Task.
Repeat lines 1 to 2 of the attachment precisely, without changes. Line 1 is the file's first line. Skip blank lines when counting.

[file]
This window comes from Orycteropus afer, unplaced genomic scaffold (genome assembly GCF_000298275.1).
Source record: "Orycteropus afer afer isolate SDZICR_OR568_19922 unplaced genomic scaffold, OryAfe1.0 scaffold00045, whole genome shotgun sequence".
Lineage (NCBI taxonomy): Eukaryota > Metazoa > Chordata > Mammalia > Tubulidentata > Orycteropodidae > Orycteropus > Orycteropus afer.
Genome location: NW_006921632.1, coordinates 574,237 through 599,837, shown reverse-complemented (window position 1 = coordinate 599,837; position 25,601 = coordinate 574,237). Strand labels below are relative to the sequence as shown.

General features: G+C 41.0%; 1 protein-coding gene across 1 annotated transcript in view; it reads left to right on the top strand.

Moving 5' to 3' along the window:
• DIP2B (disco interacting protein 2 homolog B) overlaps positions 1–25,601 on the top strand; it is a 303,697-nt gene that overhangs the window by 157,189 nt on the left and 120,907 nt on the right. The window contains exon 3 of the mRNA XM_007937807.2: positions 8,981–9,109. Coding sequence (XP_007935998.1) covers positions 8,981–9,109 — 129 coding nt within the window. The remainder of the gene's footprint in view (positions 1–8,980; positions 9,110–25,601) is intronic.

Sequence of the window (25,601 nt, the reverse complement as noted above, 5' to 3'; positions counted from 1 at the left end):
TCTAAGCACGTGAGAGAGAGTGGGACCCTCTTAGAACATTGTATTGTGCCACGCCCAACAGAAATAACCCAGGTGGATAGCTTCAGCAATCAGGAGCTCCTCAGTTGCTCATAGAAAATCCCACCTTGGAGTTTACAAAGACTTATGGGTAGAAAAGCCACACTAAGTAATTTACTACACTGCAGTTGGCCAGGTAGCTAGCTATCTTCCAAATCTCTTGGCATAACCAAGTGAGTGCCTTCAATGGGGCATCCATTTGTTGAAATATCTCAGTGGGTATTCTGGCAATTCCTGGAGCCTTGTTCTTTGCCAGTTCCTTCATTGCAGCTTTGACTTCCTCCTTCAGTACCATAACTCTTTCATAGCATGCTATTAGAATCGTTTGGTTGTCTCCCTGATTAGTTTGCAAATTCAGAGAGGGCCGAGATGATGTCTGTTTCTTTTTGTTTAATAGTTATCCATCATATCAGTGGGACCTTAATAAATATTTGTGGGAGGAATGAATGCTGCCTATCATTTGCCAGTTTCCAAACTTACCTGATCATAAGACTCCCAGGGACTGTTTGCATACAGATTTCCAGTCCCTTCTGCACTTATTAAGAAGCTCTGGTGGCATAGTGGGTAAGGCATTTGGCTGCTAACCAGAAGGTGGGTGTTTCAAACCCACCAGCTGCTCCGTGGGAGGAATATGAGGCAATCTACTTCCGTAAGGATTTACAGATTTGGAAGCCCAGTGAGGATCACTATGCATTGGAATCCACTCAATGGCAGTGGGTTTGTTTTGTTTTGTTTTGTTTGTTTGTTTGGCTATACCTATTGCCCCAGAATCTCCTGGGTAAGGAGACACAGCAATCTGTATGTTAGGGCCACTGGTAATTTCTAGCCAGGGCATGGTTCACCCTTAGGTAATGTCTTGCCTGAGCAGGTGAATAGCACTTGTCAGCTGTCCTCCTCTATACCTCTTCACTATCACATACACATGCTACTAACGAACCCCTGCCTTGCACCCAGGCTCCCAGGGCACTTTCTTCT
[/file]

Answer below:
This window comes from Orycteropus afer, unplaced genomic scaffold (genome assembly GCF_000298275.1).
Source record: "Orycteropus afer afer isolate SDZICR_OR568_19922 unplaced genomic scaffold, OryAfe1.0 scaffold00045, whole genome shotgun sequence".